Phil – forward thinking? Really? First liberals say they want government out of the private life but then liberals want to force what we eat, what we learn, what doctors we go to, what health care we get, etc. And pay their share? Liberals have made it their mantra to wage war on the rich and place the tax burden solely on them. Pay their share? Somehow placing a tax burden on the rich is not everyone paying their share. I guess your forward thinking society is embodied in the ‘blue’ states up north. high gas, high unemployment, high taxes, population fleeing in droves. Somehow your ‘forward thinking’ utopia up there is not the workers’ paradise you make it out to be.

double

April 21st, 2011
12:11 am

If you are in the click don’t need any sense,or make difference if capable of job.

Alabama Communist

April 21st, 2011
12:12 am

LOL.. No doubt the date of the Republican primary will be Jan 32 nd since Donald Trump will have won it on Jan 31 1/2 nd along with his chosen VP candiate Gary Busey…

Public 4m

April 21st, 2011
12:36 am

Gov. Deal has been pretty good so far. Wish he would rethink backing the disingenuous Newt Grinch. Guy’s a sleaze.

double

April 21st, 2011
12:39 am

@RED hey if you being force fed you need a living will.

Rawmilkdrinker

April 21st, 2011
6:13 am

Privatize the primaries and let all parties go back to picking their candidate at convention therefore saving the States and Taxpayers a lot of money, not to mention a lot hot air spewed in campaign ads on tv.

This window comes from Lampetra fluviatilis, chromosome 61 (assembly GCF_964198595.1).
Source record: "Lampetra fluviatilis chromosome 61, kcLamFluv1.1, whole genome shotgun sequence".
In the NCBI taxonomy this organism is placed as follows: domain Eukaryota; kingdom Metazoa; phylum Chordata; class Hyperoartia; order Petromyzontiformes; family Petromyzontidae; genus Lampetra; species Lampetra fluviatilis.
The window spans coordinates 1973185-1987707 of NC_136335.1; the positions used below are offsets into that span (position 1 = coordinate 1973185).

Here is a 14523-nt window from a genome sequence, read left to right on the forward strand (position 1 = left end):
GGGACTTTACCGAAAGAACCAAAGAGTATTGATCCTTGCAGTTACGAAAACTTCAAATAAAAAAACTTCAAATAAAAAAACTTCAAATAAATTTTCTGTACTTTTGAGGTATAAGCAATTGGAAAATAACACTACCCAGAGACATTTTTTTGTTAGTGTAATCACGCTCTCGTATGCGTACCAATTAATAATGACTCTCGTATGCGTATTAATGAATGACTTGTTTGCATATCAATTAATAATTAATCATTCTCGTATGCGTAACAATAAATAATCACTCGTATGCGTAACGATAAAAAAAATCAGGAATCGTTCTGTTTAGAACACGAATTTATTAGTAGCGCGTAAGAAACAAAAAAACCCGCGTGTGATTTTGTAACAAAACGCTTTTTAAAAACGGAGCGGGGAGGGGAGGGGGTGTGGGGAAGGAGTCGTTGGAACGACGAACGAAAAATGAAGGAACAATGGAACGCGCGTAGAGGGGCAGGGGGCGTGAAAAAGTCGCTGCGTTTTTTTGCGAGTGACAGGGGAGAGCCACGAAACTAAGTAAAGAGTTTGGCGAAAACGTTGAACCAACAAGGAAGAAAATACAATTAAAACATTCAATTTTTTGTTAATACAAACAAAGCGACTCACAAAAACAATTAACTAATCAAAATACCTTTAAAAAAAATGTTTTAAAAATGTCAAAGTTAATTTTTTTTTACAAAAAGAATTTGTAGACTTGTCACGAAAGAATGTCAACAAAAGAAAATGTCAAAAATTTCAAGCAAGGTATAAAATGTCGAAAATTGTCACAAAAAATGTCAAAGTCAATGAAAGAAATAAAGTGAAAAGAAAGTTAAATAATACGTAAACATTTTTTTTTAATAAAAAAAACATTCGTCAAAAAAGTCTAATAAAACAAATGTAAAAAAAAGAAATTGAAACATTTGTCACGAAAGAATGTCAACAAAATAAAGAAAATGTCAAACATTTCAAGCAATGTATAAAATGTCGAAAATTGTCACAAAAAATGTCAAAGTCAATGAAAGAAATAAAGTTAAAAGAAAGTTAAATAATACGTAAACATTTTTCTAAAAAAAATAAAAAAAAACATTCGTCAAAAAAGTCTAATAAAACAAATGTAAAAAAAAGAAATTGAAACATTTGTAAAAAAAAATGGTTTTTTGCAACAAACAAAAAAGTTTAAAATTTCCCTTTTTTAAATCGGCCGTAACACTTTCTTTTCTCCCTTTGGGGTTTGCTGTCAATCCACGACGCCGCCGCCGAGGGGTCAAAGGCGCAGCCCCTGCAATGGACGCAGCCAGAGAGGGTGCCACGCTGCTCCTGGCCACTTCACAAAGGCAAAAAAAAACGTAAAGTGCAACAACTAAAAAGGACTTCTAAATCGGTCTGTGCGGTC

Clinton "Skink" Tyree

April 21st, 2011
6:46 am

The Republicans are pulling on a duck’s neck trying to make a swan. What a mess.

John K

April 21st, 2011
9:07 am

I’m all for Georgia having an early primary. This nutjob of a state will give a boost to a candidate the mainstream GOP just won’t be able to support.

joe

April 21st, 2011
9:50 am

“We liberals will be part of a forward thinking society”–funniest thing I’ve read all week. Liberal forward thinking is code for enacting bassackwards legislation and presidential policy to spend the USA into oblivion…so that our currency crashes and the government in turn controls everything…aka socialism/marxism/communism. Take your pick, Phil Dummy.

Intown

April 21st, 2011
3:44 pm

They need to just pick a dang date so folks can plan accordingly.

Z

April 21st, 2011
5:17 pm

The reason that legislation was needed was because both RNC and DNC rules would have disqualified half or more of our delegates to the national conventions. Moving the date back would bring Georgia in line with those national rules and gives Georgia’s Republicans and Democrats full representation at their respective conventions.

Phil Lunney

April 21st, 2011
5:34 pm

Joe, I’ll give you credit for at least using part of your own name. You guys are right, let the roads crumble, don’t worry about sewage and infrastructure, just keep my taxes low and cripple the EPA. Fight wars, cut the draft (oh, it is good to send the jobs off-shore, so workers will fight the wars for the rich), be secure and spread fear. You guys are a hoot. Pretty soon you will succeed but sooner or later the dirty water will get you. Conservatism, a march back to the Middle Ages, next act, bring back the Plague.

Tom Washington

April 21st, 2011
11:46 pm

Texas, a “winner take all” state with more than 150 RNC delegates is contemplating a April 3rd primary.

DeborahinAthens

April 22nd, 2011
6:54 am

Already the Republicans are trying to figure out how best to game the system rather than find a candidate that actually has a brain. And, Real Athens, you are right, Brian Kemp is a feather brain. The only thing he and his family and in laws do is game the system to keep their brainiacs in politics. Remember the redistricting????? Oh, well. They can’t hold down a real job. Without the gov’ment handout, they would be unemployed.

David A. Staples

April 25th, 2011
10:02 am

March sounds like the fairest way to do it to me for all states. Let the candidate who receives the majority of the votes from all states combined be pronounced the winner… not determined by the number of delegates from all the winner-take-all states.